Rock climbing. It was supposed to be a day conquering the rock faces of High Rocks Park and rappelling back down, my favorite outdoor pastime. But as we rounded the last curve of the narrow, winding road that led to the entrance, we met an oncoming car, driving up the middle of the road. Doug pulled our little Plymouth Arrow truck as far to the edge of the road as he could. Just when we thought we had squeezed safely between the car and the edge, the right front tire slipped off the macadam onto the soft ground. The rest of the truck was still on the road. We were barely moving, but as hard as Doug tried to get the tire back onto the macadam, it was no use. The truck started leaning to the right. We were going over the cliff.
The truck flopped onto the passenger side with a loud bang. The next few seconds seemed to move in slow motion. There was a crunching sound as it rolled onto the roof. With three of us in the cab of the truck, I was unbelted in the middle, sitting on a folded sofa cushion stuffed in between the seats. That’s the way we did it in the early 1980s. I felt myself heading toward the windshield. Doug’s forearm struck me in the chest, slamming me back against the seats, just as the windshield cracked. Jagged lines spread across the windshield, and tiny shards of glass sprayed throughout the cab. The truck continued its downward roll with more popping and cracking. Would the truck stay in one piece at it plummeted to the bottom, ninety feet below? Would we survive?
The driver’s side hit the ground, and the truck came to a sudden stop with a jolting thud, throwing the three of us into a pile. With Doug on the bottom of the pile, he couldn’t help my sister and I push the passenger door open, which was now located above us. Then we heard voices outside the truck, “Are they dead?” The people from the Honda were pulling on the door. We pushed, they pulled, and finally the mangled door gave way. We scrambled out and sat on the side of the truck. The passenger of a passing car gawked at us and remarked, “Heck of a place to park.”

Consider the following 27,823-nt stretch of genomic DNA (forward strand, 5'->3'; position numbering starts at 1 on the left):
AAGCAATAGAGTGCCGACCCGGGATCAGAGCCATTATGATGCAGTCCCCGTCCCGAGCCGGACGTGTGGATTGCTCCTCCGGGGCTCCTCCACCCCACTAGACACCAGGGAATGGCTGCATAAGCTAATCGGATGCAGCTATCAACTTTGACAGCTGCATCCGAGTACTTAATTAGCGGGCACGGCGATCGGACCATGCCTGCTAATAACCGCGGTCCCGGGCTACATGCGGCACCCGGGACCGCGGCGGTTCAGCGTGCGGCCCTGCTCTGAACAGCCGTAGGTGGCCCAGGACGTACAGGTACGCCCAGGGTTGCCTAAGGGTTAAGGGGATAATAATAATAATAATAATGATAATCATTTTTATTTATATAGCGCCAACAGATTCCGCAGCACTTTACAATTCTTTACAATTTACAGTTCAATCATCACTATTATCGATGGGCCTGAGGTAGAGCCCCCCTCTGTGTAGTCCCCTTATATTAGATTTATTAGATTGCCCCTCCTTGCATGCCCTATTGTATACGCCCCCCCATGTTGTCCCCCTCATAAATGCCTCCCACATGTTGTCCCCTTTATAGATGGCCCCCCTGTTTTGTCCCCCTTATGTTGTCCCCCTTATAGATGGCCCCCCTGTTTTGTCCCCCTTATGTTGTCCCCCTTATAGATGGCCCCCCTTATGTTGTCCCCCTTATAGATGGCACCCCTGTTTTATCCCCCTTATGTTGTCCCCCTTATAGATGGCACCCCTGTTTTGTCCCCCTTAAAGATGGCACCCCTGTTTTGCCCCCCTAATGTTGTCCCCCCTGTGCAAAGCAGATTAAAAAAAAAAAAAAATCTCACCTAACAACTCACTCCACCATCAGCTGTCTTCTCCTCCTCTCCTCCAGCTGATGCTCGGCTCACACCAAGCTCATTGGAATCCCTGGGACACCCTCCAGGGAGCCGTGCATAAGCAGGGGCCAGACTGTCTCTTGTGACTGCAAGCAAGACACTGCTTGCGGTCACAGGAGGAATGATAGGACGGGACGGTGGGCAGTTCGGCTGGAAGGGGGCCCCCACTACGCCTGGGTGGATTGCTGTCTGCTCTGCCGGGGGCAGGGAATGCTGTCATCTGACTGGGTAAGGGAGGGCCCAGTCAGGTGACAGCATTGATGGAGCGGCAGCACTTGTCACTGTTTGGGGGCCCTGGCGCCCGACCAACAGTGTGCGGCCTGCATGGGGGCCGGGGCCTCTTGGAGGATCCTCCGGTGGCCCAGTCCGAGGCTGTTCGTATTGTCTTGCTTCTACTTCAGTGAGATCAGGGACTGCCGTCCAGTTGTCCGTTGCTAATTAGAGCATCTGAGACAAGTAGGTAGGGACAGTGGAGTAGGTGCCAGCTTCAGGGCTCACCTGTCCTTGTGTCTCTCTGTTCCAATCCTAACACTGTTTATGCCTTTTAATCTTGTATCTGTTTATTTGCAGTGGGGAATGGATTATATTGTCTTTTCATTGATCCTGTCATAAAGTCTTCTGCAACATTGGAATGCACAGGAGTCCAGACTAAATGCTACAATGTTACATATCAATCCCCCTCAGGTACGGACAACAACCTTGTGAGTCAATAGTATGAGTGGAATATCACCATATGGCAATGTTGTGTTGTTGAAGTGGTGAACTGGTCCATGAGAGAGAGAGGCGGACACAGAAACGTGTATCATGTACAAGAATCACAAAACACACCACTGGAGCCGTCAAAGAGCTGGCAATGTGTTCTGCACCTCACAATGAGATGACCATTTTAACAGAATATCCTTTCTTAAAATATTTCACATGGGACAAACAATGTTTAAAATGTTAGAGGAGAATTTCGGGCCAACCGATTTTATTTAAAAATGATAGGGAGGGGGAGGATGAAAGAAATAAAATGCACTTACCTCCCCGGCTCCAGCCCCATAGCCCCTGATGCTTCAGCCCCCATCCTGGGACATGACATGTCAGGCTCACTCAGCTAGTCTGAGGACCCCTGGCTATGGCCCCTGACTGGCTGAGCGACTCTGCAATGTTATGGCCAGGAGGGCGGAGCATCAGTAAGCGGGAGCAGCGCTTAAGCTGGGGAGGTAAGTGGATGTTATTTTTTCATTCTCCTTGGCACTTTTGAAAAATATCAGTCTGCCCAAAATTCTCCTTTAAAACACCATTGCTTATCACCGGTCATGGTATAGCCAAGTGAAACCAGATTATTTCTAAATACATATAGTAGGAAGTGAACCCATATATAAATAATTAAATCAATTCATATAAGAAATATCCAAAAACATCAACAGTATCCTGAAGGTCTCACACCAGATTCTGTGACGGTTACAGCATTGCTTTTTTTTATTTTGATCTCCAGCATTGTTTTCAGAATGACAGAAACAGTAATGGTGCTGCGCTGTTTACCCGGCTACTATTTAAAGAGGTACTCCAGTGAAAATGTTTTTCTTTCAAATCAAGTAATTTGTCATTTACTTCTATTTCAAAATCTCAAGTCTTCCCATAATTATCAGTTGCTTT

As we oriented ourselves, we realized the truck had only rolled three quarters of a turn. The undercarriage of the truck had come to rest against a tree. We were about twenty feet below the road. We sat on the side of the truck taking inventory of the damage, to us and the truck. The truck was a total loss, but the three of us just had bumps and bruises (and a few concussions we would later learn). Someone had gone to the park office and reported the accident. We heard galloping. “The cavalry’s coming?” I wondered out loud. Not exactly. It was a medic on a horse. After checking us out and declaring us fit enough to wait for a tow truck, our hero on horseback rode off with my sister squished onto the saddle, arms tightly around his waist. What in the world?
We found where the tire had gotten off the macadam. It was just a three-inch drop. Why hadn’t it been able to get back up? Why did the truck roll over the cliff? I remembered this accident as I read about a Christian leader who has gone off track. I wondered how he had gotten so far from the truth. He had been ministering well for so long, but now, after decades of solid teaching, he was espousing things that were unbiblical. I realized it only takes a small turn off the narrow road before you can fall off a cliff. It was a good reminder that I need to constantly test what I’m hearing, reading, and teaching with the truth of God’s Word to make sure I stay on solid ground.
“You were running well; who hindered you from obeying the truth? This persuasion is not from Him who calls you.” (Galatians 5:7-8 ESV)